Indian Journal of Dermatology
  Publication of IADVL, WB
  Official organ of AADV
Indexed with Science Citation Index (E) , Web of Science and PubMed
 
Users online: 1271  
Home About  Editorial Board  Current Issue Archives Online Early Coming Soon Guidelines Subscriptions  e-Alerts    Login  
    Small font sizeDefault font sizeIncrease font size Print this page Email this page


 
CASE REPORT
Year : 2009  |  Volume : 54  |  Issue : 5  |  Page : 68-70
Verrucous carcinoma - report on two cases


Department of Community Medicine and Pathology, Rajah Muthiah Medical College, Annamalai University, Annamalai Nagar, Chidambaram - 608002, Tamil Nadu, India

Correspondence Address:
L Padmavathy
B3 RSA Complex, Annamalai University, Annamalai Nagar - 608002, Tamil Nadu
India
Login to access the Email id

Source of Support: None, Conflict of Interest: None


Rights and PermissionsRights and Permissions

   Abstract 

Squamous cell carcinoma is a common malignant tumor of the keratinizing cells of the epidermis. Verrucous carcinoma or Ackerman's tumor is a subtype of low grade squamous cell carcinoma that can affect cutaneous and mucous surfaces. Two cases of Verrucous carcinoma affecting the lip and oral mucous membrane (oral florid papillomatosis) are being reported. One patient had a co-existent sub mucous fibrosis, a pre-malignant lesion and two auto-immune disorders, i.e., diabetes mellitus and vitiligo.


Keywords: Ackerman′s tumor, human papilloma virus, oral florid papillomatosis, sub-mucous fibrosis Verrucous carcinoma, tobacco, Vitiligo


How to cite this article:
Padmavathy L, Rao L L, Ethirajan N, Gunasekaran K, Krishnaswamy B. Verrucous carcinoma - report on two cases. Indian J Dermatol 2009;54, Suppl S1:68-70

How to cite this URL:
Padmavathy L, Rao L L, Ethirajan N, Gunasekaran K, Krishnaswamy B. Verrucous carcinoma - report on two cases. Indian J Dermatol [serial online] 2009 [cited 2019 Oct 18];54, Suppl S1:68-70. Available from: http://www.e-ijd.org/text.asp?2009/54/5/68/45462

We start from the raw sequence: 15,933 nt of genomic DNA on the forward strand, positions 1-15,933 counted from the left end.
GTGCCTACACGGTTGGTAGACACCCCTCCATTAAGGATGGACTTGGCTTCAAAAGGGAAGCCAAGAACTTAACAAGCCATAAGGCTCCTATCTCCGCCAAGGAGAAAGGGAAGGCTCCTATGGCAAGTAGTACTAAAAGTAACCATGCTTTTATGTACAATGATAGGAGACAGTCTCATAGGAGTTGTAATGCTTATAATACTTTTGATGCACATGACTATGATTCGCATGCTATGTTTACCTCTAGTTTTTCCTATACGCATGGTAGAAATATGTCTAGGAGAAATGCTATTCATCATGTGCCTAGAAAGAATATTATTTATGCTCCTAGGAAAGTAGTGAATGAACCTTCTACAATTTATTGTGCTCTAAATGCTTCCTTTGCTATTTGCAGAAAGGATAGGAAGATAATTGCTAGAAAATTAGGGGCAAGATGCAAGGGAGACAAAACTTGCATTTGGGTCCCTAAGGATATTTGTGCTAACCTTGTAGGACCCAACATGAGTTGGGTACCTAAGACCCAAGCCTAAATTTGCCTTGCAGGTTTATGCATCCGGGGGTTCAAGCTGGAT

Introduction Top


Squamous cell carcinoma is the second most common tumor affecting the skin. Verrucous carcinoma (Ackerman's tumor) is a variant of squamous cell carcinoma that can affect cutaneous and mucosal surfaces. Mucosal lesions involving the oral cavity present as white fungating plaques and are termed oral florid papillomatosis. This tumor is endowed with enough clinical, pathologic and behavioral peculiarities to justify its being regarded as a specific tumor entity. [1],[2],[3]

Verrucous carcinoma is often associated with chronic exposure to Ultra Violet radiation; prolonged use of tobacco, its products and betel nut. The oncogenic viruses HPV16 and 18 are also implicated in the etiology of this condition. [4]


   Case History Top


Case 1

A 60-year-old male agriculturist presented with an asymptomatic ulcerated verrucous growth on the left angle of the mouth and lower lip of 6 months duration. He had been working in agricultural fields for the past 50 years. He is used to smoking tobacco (8-10 bidis per day) for the past 40 years and is neither a diabetic nor a hypertensive.

On examination, patient had bad oral hygiene with tobacco stained teeth. A verrucous non-tender freely mobile nodule, about 6 cm 5 cm was seen on the lower lip and left angle of mouth, with extension into the buccal mucosa [Figure 1]. There was no cervical lymphnode enlargement. Biopsy from the lesion revealed features of Verrucous carcinoma .

Case 2

A 70-year-old male agriculturist, presented with the complaint of inability to open the mouth for eight months and ulceration on the lower lip for one month. He was a known diabetic, on treatment with oral anti-diabetic drugs with adequate glycemic control. He also had vitiligo for 40 years for which he received oral psoralens twenty years earlier. However, he discontinued treatment with psoralens one year later and tried indigenous medicines for a few months, without much benefit.

Though there was no family history of diabetes, his brother had vitiligo. Our patient was born of a consanguineous marriage.

Patient was a tee-totaler, but was used to chewing tobacco quid and betel (two betel leaves with tobacco, every hour) for the past 30 years.